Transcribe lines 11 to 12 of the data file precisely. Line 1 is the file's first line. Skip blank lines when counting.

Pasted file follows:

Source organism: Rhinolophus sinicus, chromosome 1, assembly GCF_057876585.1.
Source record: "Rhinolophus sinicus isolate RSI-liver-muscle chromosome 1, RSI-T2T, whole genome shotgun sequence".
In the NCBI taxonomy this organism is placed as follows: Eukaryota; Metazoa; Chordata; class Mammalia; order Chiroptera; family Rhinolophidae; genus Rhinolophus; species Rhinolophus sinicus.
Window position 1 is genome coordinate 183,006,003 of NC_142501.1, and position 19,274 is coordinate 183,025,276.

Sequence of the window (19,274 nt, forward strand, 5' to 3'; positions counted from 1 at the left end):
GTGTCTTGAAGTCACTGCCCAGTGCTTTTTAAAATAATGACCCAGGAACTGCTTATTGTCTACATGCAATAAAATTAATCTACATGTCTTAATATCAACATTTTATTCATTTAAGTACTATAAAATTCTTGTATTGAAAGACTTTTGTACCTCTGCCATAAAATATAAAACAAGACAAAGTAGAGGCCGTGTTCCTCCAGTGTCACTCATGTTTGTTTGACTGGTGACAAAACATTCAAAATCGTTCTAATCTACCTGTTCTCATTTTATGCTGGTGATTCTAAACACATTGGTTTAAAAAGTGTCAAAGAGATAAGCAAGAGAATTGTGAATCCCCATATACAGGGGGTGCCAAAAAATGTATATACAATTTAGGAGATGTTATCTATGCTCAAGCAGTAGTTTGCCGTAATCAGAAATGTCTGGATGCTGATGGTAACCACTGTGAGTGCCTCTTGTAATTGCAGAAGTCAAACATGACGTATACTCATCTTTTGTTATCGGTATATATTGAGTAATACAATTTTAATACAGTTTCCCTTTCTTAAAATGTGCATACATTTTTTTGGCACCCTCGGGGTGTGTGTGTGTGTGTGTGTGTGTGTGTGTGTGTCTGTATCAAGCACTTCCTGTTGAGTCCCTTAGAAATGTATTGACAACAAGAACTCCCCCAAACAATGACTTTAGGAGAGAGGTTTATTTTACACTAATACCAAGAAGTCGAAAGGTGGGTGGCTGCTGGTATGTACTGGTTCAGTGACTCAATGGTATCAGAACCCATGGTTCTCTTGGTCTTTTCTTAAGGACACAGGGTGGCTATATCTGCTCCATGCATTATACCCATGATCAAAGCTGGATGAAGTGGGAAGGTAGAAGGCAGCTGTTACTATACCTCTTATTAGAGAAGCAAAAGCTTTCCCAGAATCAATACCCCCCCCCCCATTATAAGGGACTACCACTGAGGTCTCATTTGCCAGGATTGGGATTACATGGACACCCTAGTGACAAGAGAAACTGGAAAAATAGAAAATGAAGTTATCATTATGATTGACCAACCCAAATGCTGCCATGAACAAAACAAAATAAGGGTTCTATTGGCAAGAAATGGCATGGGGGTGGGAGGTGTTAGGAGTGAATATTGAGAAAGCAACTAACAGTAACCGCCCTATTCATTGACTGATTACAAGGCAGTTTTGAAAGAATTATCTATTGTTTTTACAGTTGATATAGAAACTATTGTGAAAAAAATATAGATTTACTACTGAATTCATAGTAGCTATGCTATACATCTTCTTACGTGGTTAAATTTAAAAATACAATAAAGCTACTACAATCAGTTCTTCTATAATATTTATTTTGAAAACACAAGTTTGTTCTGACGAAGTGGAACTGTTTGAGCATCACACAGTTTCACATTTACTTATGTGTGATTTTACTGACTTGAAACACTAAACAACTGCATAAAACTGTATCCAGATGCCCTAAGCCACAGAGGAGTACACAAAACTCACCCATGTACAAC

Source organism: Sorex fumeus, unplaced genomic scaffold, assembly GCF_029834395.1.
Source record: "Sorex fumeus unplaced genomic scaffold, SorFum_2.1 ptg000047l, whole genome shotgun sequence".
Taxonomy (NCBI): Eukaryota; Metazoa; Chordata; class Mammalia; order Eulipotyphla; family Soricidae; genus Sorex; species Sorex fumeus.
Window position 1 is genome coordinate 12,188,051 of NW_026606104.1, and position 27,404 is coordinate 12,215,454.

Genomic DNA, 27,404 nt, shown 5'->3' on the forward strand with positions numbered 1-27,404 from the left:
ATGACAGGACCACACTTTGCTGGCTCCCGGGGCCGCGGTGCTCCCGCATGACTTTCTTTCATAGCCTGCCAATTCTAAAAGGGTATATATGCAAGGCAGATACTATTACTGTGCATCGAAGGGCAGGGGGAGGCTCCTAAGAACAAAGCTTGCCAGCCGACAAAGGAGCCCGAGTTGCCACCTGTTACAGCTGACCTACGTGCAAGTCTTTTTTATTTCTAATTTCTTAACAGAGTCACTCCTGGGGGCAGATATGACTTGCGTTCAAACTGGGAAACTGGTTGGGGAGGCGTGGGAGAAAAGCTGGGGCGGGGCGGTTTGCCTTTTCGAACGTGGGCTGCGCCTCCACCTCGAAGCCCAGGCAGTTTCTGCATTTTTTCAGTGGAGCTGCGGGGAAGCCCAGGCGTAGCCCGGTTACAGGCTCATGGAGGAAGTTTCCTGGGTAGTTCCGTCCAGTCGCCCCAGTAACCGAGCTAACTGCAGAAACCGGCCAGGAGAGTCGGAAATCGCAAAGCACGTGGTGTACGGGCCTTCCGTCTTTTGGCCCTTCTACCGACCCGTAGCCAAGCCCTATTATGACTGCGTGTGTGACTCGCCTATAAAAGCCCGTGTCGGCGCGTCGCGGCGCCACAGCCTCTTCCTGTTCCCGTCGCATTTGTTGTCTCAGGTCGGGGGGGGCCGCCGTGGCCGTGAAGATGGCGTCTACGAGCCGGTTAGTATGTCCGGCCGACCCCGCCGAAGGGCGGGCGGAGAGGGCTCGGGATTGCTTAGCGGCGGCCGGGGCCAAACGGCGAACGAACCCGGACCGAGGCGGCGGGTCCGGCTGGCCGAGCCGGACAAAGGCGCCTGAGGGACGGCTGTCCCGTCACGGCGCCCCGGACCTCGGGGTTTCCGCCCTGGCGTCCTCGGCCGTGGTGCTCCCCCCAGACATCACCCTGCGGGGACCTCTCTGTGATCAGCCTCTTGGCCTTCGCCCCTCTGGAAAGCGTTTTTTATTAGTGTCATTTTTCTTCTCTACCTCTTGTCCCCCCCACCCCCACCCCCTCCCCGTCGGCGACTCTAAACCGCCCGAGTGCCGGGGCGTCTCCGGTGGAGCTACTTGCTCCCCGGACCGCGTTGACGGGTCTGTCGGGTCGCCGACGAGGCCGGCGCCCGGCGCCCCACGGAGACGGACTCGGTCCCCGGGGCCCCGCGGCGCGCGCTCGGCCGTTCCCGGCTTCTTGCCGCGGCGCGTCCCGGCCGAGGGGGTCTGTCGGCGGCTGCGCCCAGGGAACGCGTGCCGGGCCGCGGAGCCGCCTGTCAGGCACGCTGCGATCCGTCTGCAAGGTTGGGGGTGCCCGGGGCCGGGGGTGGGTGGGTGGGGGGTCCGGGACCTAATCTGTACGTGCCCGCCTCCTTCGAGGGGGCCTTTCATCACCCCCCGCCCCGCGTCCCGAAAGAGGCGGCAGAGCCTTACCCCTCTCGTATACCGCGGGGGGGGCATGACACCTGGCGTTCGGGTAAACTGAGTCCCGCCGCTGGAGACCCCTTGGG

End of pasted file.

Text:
Genomic DNA, 27,404 nt, shown 5'->3' on the forward strand with positions numbered 1-27,404 from the left:
ATGACAGGACCACACTTTGCTGGCTCCCGGGGCCGCGGTGCTCCCGCATGACTTTCTTTCATAGCCTGCCAATTCTAAAAGGGTATATATGCAAGGCAGATACTATTACTGTGCATCGAAGGGCAGGGGGAGGCTCCTAAGAACAAAGCTTGCCAGCCGACAAAGGAGCCCGAGTTGCCACCTGTTACAGCTGACCTACGTGCAAGTCTTTTTTATTTCTAATTTCTTAACAGAGTCACTCCTGGGGGCAGATATGACTTGCGTTCAAACTGGGAAACTGGTTGGGGAGGCGTGGGAGAAAAGCTGGGGCGGGGCGGTTTGCCTTTTCGAACGTGGGCTGCGCCTCCACCTCGAAGCCCAGGCAGTTTCTGCATTTTTTCAGTGGAGCTGCGGGGAAGCCCAGGCGTAGCCCGGTTACAGGCTCATGGAGGAAGTTTCCTGGGTAGTTCCGTCCAGTCGCCCCAGTAACCGAGCTAACTGCAGAAACCGGCCAGGAGAGTCGGAAATCGCAAAGCACGTGGTGTACGGGCCTTCCGTCTTTTGGCCCTTCTACCGACCCGTAGCCAAGCCCTATTATGACTGCGTGTGTGACTCGCCTATAAAAGCCCGTGTCGGCGCGTCGCGGCGCCACAGCCTCTTCCTGTTCCCGTCGCATTTGTTGTCTCAGGTCGGGGGGGGCCGCCGTGGCCGTGAAGATGGCGTCTACGAGCCGGTTAGTATGTCCGGCCGACCCCGCCGAAGGGCGGGCGGAGAGGGCTCGGGATTGCTTAGCGGCGGCCGGGGCCAAACGGCGAACGAACCCGGACCGAGGCGGCGGGTCCGGCTGGCCGAGCCGGACAAAGGCGCCTGAGGGACGGCTGTCCCGTCACGGCGCCCCGGACCTCGGGGTTTCCGCCCTGGCGTCCTCGGCCGTGGTGCTCCCCCCAGACATCACCCTGCGGGGACCTCTCTGTGATCAGCCTCTTGGCCTTCGCCCCTCTGGAAAGCGTTTTTTATTAGTGTCATTTTTCTTCTCTACCTCTTGTCCCCCCCACCCCCACCCCCTCCCCGTCGGCGACTCTAAACCGCCCGAGTGCCGGGGCGTCTCCGGTGGAGCTACTTGCTCCCCGGACCGCGTTGACGGGTCTGTCGGGTCGCCGACGAGGCCGGCGCCCGGCGCCCCACGGAGACGGACTCGGTCCCCGGGGCCCCGCGGCGCGCGCTCGGCCGTTCCCGGCTTCTTGCCGCGGCGCGTCCCGGCCGAGGGGGTCTGTCGGCGGCTGCGCCCAGGGAACGCGTGCCGGGCCGCGGAGCCGCCTGTCAGGCACGCTGCGATCCGTCTGCAAGGTTGGGGGTGCCCGGGGCCGGGGGTGGGTGGGTGGGGGGTCCGGGACCTAATCTGTACGTGCCCGCCTCCTTCGAGGGGGCCTTTCATCACCCCCCGCCCCGCGTCCCGAAAGAGGCGGCAGAGCCTTACCCCTCTCGTATACCGCGGGGGGGGCATGACACCTGGCGTTCGGGTAAACTGAGTCCCGCCGCTGGAGACCCCTTGGG